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Biodiversity statistics


Data from April 2020

Planned article update: April 2021

Highlights

In 2019, 18% EU land was protected as Natura 2000, with the lowest share of protected land in Denmark (8%) and the highest in Slovenia (38%).

In 2019, the largest national network of terrestrial Natura 2000 sites was located in Spain, covering 138 111 km2, followed by France (70 875 km2) and Poland (61 168 km2).

More than 440 000 km2 of the EU‘s marine waters were protected as marine Natura 2000 areas in 2019, an increase of 5% compared with 2018 and 150% since 2013.

Highlights


Protected terrestrial area 2019.jpg


Biodiversity encompasses the number, variety and variability of plants, animals and other organisms, including humans. We depend on the natural richness of our planet for the food, energy, raw materials, clean air and water that make life possible and underpin our economies; therefore, it is essential to prevent a loss of biodiversity — any loss may not only undermine the natural environment, but also our economic and social goals. At the end of 2019, the European Commission adopted The European Green Deal, an ambitious vision for a sustainable, green transition that is just and socially fair. Biodiversity is one of its key policy areas. Most recently, on 20 May 2020 the European Commission adopted the EU Biodiversity Strategy for 2030 to halt the decline in biodiversity and bring nature back into our lives. This article examines two indicators for biodiversity in the European Union — information on protected areas (for terrestrial and marine biodiversity) and bird populations.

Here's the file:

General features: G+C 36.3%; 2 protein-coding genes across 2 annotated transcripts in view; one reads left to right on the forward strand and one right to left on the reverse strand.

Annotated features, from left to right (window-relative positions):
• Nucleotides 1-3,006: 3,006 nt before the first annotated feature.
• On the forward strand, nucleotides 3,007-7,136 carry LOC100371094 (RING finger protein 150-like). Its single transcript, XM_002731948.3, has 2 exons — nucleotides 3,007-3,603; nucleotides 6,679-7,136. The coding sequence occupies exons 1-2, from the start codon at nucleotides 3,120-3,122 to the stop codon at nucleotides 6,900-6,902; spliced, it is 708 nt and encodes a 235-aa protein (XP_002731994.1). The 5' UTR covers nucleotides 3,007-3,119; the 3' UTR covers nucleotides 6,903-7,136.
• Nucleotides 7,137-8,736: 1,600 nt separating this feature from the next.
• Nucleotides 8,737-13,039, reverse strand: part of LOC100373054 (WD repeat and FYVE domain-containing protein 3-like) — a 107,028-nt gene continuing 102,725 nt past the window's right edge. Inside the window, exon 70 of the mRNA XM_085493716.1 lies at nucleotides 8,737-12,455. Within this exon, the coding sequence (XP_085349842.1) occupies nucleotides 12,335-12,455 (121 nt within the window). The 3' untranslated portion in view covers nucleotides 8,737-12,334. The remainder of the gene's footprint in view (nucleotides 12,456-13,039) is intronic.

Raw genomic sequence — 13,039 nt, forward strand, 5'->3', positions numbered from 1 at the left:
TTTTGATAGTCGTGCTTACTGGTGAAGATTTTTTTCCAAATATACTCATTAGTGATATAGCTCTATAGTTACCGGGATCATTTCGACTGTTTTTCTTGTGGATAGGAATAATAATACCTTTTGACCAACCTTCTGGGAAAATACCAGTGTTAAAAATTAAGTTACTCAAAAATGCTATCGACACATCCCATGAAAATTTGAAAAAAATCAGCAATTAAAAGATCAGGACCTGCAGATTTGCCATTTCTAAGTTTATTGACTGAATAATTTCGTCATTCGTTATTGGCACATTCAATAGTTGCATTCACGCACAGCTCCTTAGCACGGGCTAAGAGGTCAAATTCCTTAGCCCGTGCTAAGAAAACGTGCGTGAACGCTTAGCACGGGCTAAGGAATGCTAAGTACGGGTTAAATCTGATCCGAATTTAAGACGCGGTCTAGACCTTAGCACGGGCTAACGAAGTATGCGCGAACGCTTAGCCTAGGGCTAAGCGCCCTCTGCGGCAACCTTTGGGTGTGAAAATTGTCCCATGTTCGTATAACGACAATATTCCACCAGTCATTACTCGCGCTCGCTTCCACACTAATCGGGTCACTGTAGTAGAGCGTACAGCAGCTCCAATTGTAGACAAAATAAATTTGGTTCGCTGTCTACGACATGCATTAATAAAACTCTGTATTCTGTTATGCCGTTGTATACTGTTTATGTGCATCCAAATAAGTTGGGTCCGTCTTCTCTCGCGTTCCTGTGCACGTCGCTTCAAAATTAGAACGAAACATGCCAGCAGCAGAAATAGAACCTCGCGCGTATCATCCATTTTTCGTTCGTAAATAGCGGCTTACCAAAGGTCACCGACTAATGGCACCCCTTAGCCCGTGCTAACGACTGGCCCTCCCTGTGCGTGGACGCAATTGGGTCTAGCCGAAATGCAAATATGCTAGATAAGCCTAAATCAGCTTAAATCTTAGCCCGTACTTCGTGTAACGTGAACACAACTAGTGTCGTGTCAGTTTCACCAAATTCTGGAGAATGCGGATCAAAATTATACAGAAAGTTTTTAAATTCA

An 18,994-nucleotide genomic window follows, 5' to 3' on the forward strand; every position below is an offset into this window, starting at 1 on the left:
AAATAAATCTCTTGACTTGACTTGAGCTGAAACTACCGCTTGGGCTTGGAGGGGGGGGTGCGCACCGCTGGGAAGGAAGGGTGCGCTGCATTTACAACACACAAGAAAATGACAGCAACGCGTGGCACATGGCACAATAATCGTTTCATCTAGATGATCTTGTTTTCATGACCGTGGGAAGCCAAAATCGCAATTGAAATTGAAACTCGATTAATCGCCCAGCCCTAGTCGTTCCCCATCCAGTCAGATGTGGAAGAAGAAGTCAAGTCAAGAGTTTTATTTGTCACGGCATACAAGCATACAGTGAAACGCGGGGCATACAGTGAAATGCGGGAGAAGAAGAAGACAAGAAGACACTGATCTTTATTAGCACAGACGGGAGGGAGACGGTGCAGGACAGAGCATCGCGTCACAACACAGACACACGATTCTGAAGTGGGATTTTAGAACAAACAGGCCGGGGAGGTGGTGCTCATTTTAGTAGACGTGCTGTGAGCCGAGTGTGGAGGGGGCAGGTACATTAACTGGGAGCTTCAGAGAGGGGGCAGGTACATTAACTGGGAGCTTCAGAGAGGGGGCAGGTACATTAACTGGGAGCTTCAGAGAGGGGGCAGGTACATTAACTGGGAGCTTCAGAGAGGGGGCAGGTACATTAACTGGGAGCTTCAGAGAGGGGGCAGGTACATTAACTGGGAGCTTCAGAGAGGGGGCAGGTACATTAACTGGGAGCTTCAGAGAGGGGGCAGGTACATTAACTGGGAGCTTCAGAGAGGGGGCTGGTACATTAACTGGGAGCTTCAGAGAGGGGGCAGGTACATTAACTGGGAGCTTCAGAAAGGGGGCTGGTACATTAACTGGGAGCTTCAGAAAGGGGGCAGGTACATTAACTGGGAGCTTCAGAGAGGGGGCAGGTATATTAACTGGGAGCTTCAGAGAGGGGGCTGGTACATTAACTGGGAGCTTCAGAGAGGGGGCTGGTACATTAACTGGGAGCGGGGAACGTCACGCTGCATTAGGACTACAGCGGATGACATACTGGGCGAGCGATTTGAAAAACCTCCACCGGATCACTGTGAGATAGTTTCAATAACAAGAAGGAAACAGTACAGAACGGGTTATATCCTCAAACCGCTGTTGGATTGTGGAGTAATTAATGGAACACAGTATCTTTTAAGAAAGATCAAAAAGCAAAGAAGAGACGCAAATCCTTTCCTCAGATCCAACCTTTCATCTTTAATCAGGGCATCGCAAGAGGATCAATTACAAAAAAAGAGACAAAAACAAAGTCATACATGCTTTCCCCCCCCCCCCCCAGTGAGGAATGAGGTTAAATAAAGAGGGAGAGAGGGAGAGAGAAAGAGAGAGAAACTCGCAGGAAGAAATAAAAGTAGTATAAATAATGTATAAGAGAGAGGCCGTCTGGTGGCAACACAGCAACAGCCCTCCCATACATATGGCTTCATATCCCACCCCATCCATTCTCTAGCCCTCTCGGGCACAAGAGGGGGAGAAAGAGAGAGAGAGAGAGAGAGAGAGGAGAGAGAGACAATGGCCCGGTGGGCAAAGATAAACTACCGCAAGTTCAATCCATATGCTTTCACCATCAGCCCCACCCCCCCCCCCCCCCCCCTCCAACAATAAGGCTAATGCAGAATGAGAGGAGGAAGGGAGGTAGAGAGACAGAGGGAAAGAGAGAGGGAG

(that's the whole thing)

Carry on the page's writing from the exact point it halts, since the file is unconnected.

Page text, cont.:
Full article


Natura 2000 - the cornerstone of biodiversity protection in the EU

The EU has the largest coordinated network of protected areas in the world; it is knows as Natura 2000 and consist of ca 27 000 sites. The Natura 2000 network stems from the legal basis provided by the Habitats Directive and the Birds Directive ("the Nature Directives"). Areas to be protected under these two directives are proposed by the EU Member States. Natura 2000 areas do not necessarily overlap with protected areas designated under national legislation of Member States - its objective is to ensure the preservation of most valuable and threatened species and habitats of the EU. Economic activities are allowed under Natura 2000 as long as they do not affect the conservation status of species or habitats in a negative way.

Protected terrestrial areas

Nearly 764 000 km2 of the EU-27‘s terrestrial area were protected or proposed for protection as Natura 2000 sites as of 2019, i.e. 18 % of the total land area of the EU. The largest network of terrestrial Natura 2000 areas in absolute terms is located in Spain - in 2019 it covered 138 111 km2. This is almost twice the size of the next largest national Natura 2000 network - the French one (70 875 km2) - and it is larger than the country area of the 19 smallest EU Member States.